A Toronto District School Board committee backed away from voting on a controversial cut to aquatics programming at 20 TDSB schools at a meeting Tuesday night.
The TDSB’s finance, budget and enrolment committee was expected to vote on asking the school board to reinstate six aquatics instructors to save swimming programs at eight elementary and 12 secondary public schools.
Instead, it was voted to defer the matter until the board considers its budget at a meeting on Wednesday.
Earlier at its meeting, the committee discussed asking the board to “pause” a reduction in swim programming and add back the six full-time equivalent instructors in all schools with pools in the 2023-2024 school year at a cost of $400,000.
“All kids need to learn how to swim,” Sara Ehrhardt, a trustee for Toronto-Danforth, Ward 15, told the committee.
“If I had my way, there would be a pool in every school and every child would know how to swim. It’s a life-saving skill,” she added.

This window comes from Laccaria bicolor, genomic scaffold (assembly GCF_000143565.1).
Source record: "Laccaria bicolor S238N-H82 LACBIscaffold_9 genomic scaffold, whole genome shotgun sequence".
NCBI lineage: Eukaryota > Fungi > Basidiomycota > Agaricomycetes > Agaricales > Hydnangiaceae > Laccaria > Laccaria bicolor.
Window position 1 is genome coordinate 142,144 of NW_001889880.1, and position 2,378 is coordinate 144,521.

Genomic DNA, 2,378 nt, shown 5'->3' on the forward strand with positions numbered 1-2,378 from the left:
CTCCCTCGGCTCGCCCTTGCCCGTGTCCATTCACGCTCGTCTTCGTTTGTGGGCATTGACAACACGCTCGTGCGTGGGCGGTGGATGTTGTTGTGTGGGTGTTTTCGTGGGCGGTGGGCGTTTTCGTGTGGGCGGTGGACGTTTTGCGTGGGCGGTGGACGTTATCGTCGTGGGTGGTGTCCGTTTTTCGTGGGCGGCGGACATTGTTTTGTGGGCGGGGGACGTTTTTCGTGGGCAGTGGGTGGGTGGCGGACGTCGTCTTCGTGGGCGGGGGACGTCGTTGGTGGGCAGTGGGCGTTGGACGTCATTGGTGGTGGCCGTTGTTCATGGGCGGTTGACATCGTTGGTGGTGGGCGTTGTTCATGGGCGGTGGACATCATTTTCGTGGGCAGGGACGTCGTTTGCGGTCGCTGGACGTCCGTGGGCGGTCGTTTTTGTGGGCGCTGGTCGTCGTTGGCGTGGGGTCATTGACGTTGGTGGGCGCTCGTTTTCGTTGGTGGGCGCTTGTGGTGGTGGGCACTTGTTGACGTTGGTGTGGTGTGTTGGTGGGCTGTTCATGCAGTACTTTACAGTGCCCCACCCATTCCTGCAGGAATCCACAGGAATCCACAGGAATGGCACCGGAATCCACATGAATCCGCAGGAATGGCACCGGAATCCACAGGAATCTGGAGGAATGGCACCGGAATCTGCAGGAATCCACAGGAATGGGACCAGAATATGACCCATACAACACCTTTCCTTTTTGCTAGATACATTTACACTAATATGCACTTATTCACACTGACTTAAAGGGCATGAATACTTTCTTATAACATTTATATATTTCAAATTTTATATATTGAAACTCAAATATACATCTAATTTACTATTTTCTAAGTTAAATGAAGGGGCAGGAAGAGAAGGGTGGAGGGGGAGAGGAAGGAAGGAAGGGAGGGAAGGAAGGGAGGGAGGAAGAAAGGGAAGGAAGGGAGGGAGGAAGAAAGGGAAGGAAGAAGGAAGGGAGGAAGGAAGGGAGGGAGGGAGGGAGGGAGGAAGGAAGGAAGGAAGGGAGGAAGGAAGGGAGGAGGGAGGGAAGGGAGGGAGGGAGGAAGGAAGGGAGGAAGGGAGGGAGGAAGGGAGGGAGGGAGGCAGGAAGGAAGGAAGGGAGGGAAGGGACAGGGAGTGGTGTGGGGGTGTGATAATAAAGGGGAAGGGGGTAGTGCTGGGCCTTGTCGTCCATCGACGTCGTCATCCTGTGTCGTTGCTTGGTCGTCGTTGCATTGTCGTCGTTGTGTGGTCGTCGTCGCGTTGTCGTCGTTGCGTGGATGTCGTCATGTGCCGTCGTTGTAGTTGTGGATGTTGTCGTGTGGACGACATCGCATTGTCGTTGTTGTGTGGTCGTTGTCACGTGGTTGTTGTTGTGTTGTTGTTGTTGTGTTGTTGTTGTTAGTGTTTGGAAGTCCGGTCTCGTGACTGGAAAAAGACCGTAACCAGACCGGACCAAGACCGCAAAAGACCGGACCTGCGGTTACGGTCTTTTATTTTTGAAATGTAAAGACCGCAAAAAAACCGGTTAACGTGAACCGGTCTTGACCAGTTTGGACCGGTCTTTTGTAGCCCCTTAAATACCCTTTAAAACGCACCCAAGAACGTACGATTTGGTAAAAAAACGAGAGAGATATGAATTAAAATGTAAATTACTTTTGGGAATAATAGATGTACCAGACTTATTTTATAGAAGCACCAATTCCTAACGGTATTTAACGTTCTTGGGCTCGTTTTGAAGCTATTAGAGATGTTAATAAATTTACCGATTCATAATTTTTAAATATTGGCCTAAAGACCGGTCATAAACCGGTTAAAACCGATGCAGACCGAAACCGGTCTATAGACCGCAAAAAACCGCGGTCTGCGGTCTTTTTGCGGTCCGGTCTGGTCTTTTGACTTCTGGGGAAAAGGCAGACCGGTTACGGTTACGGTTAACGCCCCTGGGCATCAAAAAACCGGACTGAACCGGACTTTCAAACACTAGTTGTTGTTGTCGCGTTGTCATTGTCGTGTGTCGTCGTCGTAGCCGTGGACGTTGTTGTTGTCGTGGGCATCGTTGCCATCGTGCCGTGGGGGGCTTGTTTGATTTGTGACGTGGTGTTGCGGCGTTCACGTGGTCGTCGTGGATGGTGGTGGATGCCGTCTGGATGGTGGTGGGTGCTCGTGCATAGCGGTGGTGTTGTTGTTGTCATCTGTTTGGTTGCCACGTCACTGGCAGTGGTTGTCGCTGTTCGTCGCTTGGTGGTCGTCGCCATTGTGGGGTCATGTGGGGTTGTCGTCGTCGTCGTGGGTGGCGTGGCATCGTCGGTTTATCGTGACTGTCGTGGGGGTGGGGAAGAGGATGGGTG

“It is more important than ever for us at the TDSB to send a strong message around the importance of this programming.”
Shelley Laskin, trustee for Eglinton-Lawrence and Toronto-St. Paul’s, Ward 8, said trustees voted to cut the number of aquatic instructors in schools from 93 to 80 in March on the understanding from TDSB staff that the cut would not impact programming. After the vote, she said the staff realized that the cuts would have to be made.
Laskin said reversing the cut would “redress wrongly.”
“School pools, if they are fully functional, should be fully operational,” said Laskin.
LISTEN | Grade 5 swimming champion and teacher on TDSB aquatic cuts:
Parents presented a petition to the committee, with more than 1,100 signatures, asking for it to recommend that trustees reverse the allocation model for the eight elementary schools and maintain the same level of swim programming for 2023-2024.
Four children from Brown Junior Public School also spoke to the committee.
“Swimming is super important at our school. Kids love it,” Charlotte Walsh, a Grade 5 student, said.
When an email came saying the school’s swimming instructors would be leaving, Walsh said, “We were all so sad.”
“I’m upset. All my friends are upset. All of our teachers are upset. My parents are upset. There is a sad feeling at school and at home.”
Holly Sunstrum, a Grade 3 student, said swimming programs at school were important.
“Our pool is special for us,” she said. “I feel very lucky to have swimming at Brown. I feel very sad for the students who will come after us and that they won’t have the same opportunities to learn how to be safe in the water.”